"I'm used to being let down by verdicts like this." That was the text message my 17-year-old cousin David sent after learning a St. Louis County grand jury failed to indict Police Officer Darren Wilson in the August 9 shooting death of Michael Brown.
While hundreds of messages scrolled across my newsfeed, none resonated more than David's poignant, honest, yet painful text.
David, like so many others, was frustrated, saddened and uncertain what to do with the emotions sparked by the grand jury decision. His words reflect the sad truth black males learn at an early age: rarely is there adequate justice for those who look like him. Just a teenager, David is fluent in the hurt and disappointment that regularly come from these unfortunate and divisive events and their aftermath.
While many were glued to their televisions, perplexed by the ruling, prepared for protests, and aggravated by scary and heartless responses from the authorities, I dug deep to start the mourning process. Again. Previously, I mourned for Michael Brown, for his friends and families who felt the impact, for all those harmed in the riots that followed, and for the city of Ferguson in general. I grappled with the fact, proven again and again, that black boys cannot make boyish, naïve and shortsighted choices without risk of being gunned down by individuals drawing on the privilege that comes with a badge and gun -- or just a gun and laws like Stand Your Ground.
Now an even graver pain resides, rooted in the realization that as hope for justice dwindles in this case, and far too many cases like it, we must now deal with reality. Like David, we have become used to decisions like this. Many have grown gravely distrustful of our criminal justice system and of the men and women who enforce it vigorously.
Michael Brown was the victim of a crime, but Officer Wilson's choice is not what people are raging against. Michael and Darren did nothing more than inherit the fear and vitriol simultaneously imbued and masked by racism. The frustration ignited by the grand jury's decision is far greater than a dispute between two individuals.
The Ferguson case reveals deeper societal implications at the very heart of life in urban areas. Voiceless people deal daily with unfair housing policies, struggling schools, joblessness, staggeringly disproportional rates of incarceration, and grave health care disparities. These issues are too common for low-income urban blacks who are also being policed by implicitly biased law enforcement using excessive force.
If other black boys become used to decisions like this one, how can they -- or their families and friends -- ever hope to rekindle trust in American justice or democracy? If teenagers know only cynicism of the system that is supposed to protect them, both they and the greater society lose. The awe-inspiring futures that should be theirs will instead be likely cast aside by mistrust of the very institutions that should support and encourage their success.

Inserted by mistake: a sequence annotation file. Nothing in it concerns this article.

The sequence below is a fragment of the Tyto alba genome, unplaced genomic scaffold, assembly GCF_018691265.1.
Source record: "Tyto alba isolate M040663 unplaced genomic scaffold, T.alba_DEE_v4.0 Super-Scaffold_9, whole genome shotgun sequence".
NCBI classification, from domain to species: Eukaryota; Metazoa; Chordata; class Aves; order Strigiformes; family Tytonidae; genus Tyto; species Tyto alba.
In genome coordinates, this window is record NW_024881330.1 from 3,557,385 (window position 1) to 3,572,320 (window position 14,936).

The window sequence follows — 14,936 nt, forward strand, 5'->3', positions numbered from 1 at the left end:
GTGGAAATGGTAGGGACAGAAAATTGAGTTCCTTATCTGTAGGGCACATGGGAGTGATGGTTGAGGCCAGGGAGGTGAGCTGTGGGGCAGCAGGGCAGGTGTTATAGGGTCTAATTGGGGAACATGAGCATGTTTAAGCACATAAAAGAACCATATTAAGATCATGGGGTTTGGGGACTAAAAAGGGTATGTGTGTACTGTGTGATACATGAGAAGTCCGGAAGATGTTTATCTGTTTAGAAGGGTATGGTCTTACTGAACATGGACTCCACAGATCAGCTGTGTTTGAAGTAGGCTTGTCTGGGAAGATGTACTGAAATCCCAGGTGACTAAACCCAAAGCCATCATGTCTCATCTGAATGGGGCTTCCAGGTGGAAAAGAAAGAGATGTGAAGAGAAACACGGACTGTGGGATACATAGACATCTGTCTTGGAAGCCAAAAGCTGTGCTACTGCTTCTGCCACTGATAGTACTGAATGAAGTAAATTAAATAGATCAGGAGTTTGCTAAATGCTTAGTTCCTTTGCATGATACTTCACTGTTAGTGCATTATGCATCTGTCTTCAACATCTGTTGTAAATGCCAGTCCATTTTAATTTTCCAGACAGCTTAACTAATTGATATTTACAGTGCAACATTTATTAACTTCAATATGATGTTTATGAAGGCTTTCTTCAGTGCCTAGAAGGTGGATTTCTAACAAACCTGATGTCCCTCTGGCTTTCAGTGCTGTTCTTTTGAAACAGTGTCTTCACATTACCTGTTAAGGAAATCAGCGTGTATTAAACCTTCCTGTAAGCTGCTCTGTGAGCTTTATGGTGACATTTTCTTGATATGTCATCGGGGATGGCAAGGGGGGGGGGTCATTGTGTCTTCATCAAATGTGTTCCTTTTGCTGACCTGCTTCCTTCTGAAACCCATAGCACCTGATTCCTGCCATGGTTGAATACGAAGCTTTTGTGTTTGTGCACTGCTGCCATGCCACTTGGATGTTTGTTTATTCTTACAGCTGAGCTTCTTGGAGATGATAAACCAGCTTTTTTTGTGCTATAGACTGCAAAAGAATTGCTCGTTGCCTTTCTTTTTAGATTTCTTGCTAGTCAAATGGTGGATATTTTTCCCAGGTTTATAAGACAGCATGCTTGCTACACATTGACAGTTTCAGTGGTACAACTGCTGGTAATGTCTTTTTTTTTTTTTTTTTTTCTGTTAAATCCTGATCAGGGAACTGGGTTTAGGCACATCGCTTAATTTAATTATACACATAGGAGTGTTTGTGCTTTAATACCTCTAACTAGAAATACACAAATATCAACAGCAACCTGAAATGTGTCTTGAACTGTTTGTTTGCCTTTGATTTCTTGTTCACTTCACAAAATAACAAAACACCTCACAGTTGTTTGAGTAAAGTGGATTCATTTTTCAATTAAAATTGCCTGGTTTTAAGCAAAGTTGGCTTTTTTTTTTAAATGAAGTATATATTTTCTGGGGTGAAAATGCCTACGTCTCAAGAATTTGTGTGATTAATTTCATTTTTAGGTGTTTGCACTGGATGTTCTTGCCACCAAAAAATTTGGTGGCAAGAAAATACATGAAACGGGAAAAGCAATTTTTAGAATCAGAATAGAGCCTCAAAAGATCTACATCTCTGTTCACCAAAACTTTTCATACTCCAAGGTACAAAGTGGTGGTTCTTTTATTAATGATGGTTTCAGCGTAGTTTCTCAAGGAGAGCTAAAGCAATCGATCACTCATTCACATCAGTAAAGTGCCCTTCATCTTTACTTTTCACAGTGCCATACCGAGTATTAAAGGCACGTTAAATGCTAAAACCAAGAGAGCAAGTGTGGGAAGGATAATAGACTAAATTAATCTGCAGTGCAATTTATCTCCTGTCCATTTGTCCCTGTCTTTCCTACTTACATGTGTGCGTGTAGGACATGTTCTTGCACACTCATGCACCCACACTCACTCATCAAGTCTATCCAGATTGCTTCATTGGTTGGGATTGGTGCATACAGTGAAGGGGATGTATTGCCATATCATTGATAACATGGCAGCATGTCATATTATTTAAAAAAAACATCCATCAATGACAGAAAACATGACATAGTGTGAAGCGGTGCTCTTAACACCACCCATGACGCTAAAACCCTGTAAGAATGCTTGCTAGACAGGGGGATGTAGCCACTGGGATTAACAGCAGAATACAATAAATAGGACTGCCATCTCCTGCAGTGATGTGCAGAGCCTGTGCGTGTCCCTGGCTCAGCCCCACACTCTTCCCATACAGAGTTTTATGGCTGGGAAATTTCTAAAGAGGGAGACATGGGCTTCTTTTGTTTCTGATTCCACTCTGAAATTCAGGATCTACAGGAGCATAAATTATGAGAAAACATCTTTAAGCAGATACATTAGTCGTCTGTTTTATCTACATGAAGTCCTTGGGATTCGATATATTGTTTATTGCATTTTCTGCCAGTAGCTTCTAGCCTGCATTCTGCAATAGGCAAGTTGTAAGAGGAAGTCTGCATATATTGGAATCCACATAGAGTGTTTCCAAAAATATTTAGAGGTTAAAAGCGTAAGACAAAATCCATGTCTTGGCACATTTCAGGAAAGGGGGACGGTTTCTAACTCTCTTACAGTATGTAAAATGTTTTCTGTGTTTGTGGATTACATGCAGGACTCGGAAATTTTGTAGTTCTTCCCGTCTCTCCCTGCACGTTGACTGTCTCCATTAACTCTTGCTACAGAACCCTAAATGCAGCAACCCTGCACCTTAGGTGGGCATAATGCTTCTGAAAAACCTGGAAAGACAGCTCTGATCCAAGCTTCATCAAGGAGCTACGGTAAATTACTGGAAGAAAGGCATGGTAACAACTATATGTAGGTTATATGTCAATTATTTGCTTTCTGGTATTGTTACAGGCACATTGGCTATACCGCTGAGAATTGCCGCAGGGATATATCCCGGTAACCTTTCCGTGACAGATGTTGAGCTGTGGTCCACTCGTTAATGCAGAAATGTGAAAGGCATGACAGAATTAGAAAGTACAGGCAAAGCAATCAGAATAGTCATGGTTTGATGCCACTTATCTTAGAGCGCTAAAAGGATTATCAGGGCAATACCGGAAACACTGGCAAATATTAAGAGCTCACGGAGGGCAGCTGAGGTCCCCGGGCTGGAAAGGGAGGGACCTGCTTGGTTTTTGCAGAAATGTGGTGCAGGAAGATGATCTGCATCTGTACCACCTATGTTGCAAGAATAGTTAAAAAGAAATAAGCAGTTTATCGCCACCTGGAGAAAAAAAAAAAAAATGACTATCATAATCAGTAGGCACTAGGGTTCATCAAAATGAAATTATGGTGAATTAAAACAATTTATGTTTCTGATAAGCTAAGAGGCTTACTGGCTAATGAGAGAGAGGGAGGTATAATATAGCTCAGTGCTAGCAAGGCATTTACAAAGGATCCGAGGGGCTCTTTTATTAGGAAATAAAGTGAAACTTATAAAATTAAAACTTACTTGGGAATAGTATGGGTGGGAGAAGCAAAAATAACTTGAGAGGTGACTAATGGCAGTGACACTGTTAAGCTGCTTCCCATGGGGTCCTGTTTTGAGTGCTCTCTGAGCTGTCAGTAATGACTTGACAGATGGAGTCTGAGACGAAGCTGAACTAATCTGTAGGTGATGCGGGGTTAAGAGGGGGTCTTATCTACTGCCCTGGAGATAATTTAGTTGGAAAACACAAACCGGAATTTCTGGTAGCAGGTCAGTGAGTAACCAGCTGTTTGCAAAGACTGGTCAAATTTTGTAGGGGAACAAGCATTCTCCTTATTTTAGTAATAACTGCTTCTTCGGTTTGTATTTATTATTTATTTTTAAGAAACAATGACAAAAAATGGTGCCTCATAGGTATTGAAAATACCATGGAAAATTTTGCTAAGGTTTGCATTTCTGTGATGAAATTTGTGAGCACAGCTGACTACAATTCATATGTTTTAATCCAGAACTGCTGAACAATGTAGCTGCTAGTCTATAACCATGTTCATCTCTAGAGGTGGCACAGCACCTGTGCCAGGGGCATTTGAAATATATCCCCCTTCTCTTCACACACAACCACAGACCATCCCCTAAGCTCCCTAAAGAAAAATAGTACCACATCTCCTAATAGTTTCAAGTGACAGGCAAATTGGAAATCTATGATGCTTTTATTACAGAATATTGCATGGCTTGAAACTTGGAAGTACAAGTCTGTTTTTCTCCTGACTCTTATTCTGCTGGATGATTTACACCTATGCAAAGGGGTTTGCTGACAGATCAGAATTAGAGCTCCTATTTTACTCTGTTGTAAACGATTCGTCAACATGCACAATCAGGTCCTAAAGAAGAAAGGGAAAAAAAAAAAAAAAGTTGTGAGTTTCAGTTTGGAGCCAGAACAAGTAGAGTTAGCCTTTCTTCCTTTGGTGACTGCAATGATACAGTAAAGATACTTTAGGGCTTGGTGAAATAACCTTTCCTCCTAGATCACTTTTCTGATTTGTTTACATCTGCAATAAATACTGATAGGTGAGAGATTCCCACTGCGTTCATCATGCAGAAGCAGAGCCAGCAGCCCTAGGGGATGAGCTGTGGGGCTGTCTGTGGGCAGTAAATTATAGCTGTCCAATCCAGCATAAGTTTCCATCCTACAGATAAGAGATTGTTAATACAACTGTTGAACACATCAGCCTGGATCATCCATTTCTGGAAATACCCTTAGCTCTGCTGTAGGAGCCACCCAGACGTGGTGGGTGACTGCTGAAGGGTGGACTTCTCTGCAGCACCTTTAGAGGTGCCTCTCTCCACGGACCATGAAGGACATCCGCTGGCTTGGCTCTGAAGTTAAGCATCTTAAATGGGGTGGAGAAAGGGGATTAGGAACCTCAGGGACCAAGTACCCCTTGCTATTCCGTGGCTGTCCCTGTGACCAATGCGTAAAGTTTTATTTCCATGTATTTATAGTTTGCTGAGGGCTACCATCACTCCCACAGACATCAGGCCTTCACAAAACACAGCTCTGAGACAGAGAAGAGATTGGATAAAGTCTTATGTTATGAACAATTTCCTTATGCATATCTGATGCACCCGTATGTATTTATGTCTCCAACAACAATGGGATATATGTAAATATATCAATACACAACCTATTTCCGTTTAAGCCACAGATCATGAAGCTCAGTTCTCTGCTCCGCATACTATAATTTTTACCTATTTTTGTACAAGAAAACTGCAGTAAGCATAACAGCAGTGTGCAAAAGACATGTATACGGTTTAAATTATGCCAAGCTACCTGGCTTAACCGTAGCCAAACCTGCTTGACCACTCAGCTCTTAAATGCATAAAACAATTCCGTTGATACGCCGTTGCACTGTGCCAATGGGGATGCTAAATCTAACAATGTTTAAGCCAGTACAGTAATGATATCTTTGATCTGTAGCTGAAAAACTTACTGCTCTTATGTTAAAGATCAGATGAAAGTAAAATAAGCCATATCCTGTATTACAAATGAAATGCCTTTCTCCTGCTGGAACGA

Surely we are all fatigued by hearing about, living with, and experiencing the effects of a justice system that seems patently unjust to black males. Let's learn from this setback, gain strength in our solidarity, and commit to reviving hope in our youth that things can change for the better. However, change will only come if we keep talking about it, writing about it, and never allow ourselves to disengage or grow in cynicism to the point of uncaring.
Right now, Ferguson is top of the news cycle. Reports focus on visuals that attract viewers, and it's the stereotypical stuff: low-income blacks shouting angry slogans or protesting in the streets. Viewers, listeners and readers are left to make sense and meaning of Michael Brown, of Officer Wilson, and of Ferguson.
Let's not fall into the trap of accepting what the media shows us. Let's look beyond these images to revive hope that things can change. Let's look beyond individuals, to the structures and systems within which they work. Let's lift our critique off of people and onto the cultural norms that strike fear in individuals such that they view Black boys as heinous criminals instead of promising youths deserving of attention, love, and opportunities. In our dealings with one another, and especially with our youth, we must be part of the change we want in our communities. We must model that hope to one another. And we must encourage our youth to hope for better. Never again should anyone ever have to get used to being let down. Never.